The Lakeway Regional Medical Center (LRMC), a hospital management group in Lakeway, Texas, has agreed to pay over $13.5 million to resolve allegations that it lied about finances when applying for a Federal Housing Administration (FHA) loan to build a hospital. Other partners involved with the deal, including the Surgical Development Partners LLC, and Surgical Development Partners of Austin Enterprises, as well as a handful of individuals, will collectively pay another $1.8 million for alleged violations of the False Claims Act. In its September 28 press release, the Department of Justice (DOJ) claimed that LRMC and its associates misrepresented the hospital group’s finances to qualify for an FHA building loan.
In 2010, LRMC applied for an FHA loan designed for improving medical care in underserved communities. To qualify for the $166.8 million loan, the company needed an extra $38 million of cash on hand that it didn’t have. LRMC allegedly signed documents attesting that investments from physician investors had given them the money they needed to close the loan. LRMC then allegedly paid kickbacks of over $900,000 to two of their own board members who had floated them part of the $38 million they had needed. The DOJ’s September 2019 filing claims that these kickbacks were disguised as “fees” and “early redemption of purchased notes.” The DOJ also claims that LRMC delayed refunds to investors who wanted out of the project to try to project false financial security to the FHA.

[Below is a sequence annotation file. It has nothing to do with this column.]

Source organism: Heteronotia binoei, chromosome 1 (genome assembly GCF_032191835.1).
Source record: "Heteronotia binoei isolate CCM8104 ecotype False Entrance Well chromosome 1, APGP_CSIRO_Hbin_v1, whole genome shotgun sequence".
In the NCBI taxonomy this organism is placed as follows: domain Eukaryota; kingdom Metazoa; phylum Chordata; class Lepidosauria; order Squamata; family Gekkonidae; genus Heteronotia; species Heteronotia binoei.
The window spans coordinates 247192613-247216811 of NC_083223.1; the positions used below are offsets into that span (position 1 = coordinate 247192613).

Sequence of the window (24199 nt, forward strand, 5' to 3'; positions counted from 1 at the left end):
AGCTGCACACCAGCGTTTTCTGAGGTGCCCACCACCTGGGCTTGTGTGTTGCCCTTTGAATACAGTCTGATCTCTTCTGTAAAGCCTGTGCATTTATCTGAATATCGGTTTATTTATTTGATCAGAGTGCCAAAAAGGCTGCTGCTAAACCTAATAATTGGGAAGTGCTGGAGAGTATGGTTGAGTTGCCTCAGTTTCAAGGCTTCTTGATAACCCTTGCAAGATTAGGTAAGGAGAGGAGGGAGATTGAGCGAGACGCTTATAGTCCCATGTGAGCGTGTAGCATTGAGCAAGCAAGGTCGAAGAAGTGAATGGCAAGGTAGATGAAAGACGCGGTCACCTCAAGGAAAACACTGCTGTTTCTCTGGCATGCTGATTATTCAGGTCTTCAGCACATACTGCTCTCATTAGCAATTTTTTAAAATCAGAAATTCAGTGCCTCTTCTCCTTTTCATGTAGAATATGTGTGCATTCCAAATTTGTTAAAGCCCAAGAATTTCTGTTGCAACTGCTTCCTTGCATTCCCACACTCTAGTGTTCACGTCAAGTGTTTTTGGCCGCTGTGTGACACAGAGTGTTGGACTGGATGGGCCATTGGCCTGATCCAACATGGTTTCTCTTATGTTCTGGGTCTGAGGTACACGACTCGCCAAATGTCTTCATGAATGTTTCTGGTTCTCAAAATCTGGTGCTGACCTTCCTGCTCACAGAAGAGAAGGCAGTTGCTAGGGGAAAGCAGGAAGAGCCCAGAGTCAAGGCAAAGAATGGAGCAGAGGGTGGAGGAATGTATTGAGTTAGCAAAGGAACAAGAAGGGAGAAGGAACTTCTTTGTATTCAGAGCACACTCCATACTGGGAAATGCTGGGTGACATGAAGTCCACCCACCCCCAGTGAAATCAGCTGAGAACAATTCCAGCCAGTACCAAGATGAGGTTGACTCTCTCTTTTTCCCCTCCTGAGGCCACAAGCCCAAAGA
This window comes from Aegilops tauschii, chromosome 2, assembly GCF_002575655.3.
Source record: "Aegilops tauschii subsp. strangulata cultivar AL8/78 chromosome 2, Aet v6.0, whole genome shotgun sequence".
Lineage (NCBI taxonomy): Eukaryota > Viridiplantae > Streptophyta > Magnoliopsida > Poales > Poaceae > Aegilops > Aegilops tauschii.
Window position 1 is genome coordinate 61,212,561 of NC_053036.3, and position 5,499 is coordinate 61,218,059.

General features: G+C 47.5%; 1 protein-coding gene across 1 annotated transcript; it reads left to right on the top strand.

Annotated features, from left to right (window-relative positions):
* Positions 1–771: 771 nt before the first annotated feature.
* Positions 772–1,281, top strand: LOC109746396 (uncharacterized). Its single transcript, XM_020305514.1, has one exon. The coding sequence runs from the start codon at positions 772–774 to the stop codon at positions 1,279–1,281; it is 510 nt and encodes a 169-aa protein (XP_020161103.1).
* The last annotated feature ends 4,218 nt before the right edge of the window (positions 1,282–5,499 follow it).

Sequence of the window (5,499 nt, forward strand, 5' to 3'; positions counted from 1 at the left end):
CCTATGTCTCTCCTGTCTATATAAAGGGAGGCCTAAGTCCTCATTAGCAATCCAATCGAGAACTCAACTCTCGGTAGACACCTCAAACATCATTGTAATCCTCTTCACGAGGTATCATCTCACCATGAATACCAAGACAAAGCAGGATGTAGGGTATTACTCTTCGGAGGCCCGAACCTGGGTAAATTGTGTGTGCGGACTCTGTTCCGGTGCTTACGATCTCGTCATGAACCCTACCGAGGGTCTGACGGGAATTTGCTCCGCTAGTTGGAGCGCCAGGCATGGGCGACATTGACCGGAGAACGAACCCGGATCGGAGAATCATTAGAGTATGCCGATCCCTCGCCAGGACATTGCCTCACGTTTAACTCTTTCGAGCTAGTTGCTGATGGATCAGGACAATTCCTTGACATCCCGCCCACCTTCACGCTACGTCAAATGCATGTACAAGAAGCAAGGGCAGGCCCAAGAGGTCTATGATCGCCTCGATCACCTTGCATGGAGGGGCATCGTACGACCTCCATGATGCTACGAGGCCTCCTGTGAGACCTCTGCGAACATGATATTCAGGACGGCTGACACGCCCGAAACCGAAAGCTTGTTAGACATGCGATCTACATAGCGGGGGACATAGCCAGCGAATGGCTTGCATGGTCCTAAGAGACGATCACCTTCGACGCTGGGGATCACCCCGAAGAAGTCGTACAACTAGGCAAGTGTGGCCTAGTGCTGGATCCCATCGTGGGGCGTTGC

In the fall of 2013, LRMC defaulted on the loan, and the FHA auctioned it off for $50 million. Another medical management company, Baylor Scott and White, bought the project and continued construction on the hospital. Baylor Scott and White is not mentioned in the allegations. Rae Oliver Davis, Department of Housing and Urban Development (HUD) Inspector General, emphasized the effect that this kind of financial malfeasance can have on underserved and already struggling communities: “Misconduct in FHA’s hospital loan insurance program ultimately harms underserved communities and vulnerable populations who need access to critical medical services.”
Although it is unlikely that there was a whistleblower involved with this case, False Claims Act cases like this one are often originally brought by whistleblowers, or qui tam relators. Relators can stand to claim rewards of 10 to 30% of the total money recovered by the government.
Read the DOJ press release here.